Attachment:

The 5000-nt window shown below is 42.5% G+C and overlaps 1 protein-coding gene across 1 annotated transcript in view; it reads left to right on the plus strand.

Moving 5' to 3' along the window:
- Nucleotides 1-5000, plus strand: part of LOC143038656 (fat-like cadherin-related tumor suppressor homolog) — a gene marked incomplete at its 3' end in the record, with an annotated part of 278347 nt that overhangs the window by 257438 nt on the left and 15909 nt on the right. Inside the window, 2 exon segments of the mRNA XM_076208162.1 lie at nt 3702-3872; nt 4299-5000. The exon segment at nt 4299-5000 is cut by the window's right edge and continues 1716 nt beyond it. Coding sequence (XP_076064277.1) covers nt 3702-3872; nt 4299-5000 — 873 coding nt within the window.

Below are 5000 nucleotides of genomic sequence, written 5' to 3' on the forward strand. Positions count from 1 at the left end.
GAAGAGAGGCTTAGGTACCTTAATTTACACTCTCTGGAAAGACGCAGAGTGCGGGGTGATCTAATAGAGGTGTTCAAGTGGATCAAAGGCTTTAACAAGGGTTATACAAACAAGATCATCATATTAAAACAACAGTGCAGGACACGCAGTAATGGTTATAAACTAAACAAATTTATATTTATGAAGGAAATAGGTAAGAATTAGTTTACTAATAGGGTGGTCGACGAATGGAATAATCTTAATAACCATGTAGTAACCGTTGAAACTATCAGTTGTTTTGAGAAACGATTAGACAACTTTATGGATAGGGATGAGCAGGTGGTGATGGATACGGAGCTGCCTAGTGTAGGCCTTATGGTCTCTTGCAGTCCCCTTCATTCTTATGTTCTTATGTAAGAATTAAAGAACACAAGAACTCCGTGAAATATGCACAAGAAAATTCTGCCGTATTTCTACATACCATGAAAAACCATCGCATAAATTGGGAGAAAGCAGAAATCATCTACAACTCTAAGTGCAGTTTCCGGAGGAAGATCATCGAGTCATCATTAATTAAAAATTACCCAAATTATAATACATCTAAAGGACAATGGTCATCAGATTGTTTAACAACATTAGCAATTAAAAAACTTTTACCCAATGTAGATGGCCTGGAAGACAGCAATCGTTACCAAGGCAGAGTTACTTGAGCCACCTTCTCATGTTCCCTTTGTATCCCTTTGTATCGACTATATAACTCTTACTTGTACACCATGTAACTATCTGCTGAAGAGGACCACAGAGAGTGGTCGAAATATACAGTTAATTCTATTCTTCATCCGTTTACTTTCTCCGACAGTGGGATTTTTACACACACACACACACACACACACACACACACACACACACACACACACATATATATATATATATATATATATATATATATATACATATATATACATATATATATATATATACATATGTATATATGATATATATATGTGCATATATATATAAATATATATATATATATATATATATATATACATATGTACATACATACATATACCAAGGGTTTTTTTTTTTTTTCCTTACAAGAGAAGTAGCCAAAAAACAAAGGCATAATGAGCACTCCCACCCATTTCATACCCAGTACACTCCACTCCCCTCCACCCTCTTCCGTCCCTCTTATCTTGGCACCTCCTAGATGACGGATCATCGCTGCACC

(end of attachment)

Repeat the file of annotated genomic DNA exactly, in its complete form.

The 5000-nt window shown below is 42.5% G+C and overlaps 1 protein-coding gene across 1 annotated transcript in view; it reads left to right on the plus strand.

Moving 5' to 3' along the window:
- Nucleotides 1-5000, plus strand: part of LOC143038656 (fat-like cadherin-related tumor suppressor homolog) — a gene marked incomplete at its 3' end in the record, with an annotated part of 278347 nt that overhangs the window by 257438 nt on the left and 15909 nt on the right. Inside the window, 2 exon segments of the mRNA XM_076208162.1 lie at nt 3702-3872; nt 4299-5000. The exon segment at nt 4299-5000 is cut by the window's right edge and continues 1716 nt beyond it. Coding sequence (XP_076064277.1) covers nt 3702-3872; nt 4299-5000 — 873 coding nt within the window.

Below are 5000 nucleotides of genomic sequence, written 5' to 3' on the forward strand. Positions count from 1 at the left end.
GAAGAGAGGCTTAGGTACCTTAATTTACACTCTCTGGAAAGACGCAGAGTGCGGGGTGATCTAATAGAGGTGTTCAAGTGGATCAAAGGCTTTAACAAGGGTTATACAAACAAGATCATCATATTAAAACAACAGTGCAGGACACGCAGTAATGGTTATAAACTAAACAAATTTATATTTATGAAGGAAATAGGTAAGAATTAGTTTACTAATAGGGTGGTCGACGAATGGAATAATCTTAATAACCATGTAGTAACCGTTGAAACTATCAGTTGTTTTGAGAAACGATTAGACAACTTTATGGATAGGGATGAGCAGGTGGTGATGGATACGGAGCTGCCTAGTGTAGGCCTTATGGTCTCTTGCAGTCCCCTTCATTCTTATGTTCTTATGTAAGAATTAAAGAACACAAGAACTCCGTGAAATATGCACAAGAAAATTCTGCCGTATTTCTACATACCATGAAAAACCATCGCATAAATTGGGAGAAAGCAGAAATCATCTACAACTCTAAGTGCAGTTTCCGGAGGAAGATCATCGAGTCATCATTAATTAAAAATTACCCAAATTATAATACATCTAAAGGACAATGGTCATCAGATTGTTTAACAACATTAGCAATTAAAAAACTTTTACCCAATGTAGATGGCCTGGAAGACAGCAATCGTTACCAAGGCAGAGTTACTTGAGCCACCTTCTCATGTTCCCTTTGTATCCCTTTGTATCGACTATATAACTCTTACTTGTACACCATGTAACTATCTGCTGAAGAGGACCACAGAGAGTGGTCGAAATATACAGTTAATTCTATTCTTCATCCGTTTACTTTCTCCGACAGTGGGATTTTTACACACACACACACACACACACACACACACACACACACACACACACACATATATATATATATATATATATATATATATATATACATATATATACATATATATATATATATACATATGTATATATGATATATATATGTGCATATATATATAAATATATATATATATATATATATATATATACATATGTACATACATACATATACCAAGGGTTTTTTTTTTTTTTCCTTACAAGAGAAGTAGCCAAAAAACAAAGGCATAATGAGCACTCCCACCCATTTCATACCCAGTACACTCCACTCCCCTCCACCCTCTTCCGTCCCTCTTATCTTGGCACCTCCTAGATGACGGATCATCGCTGCACC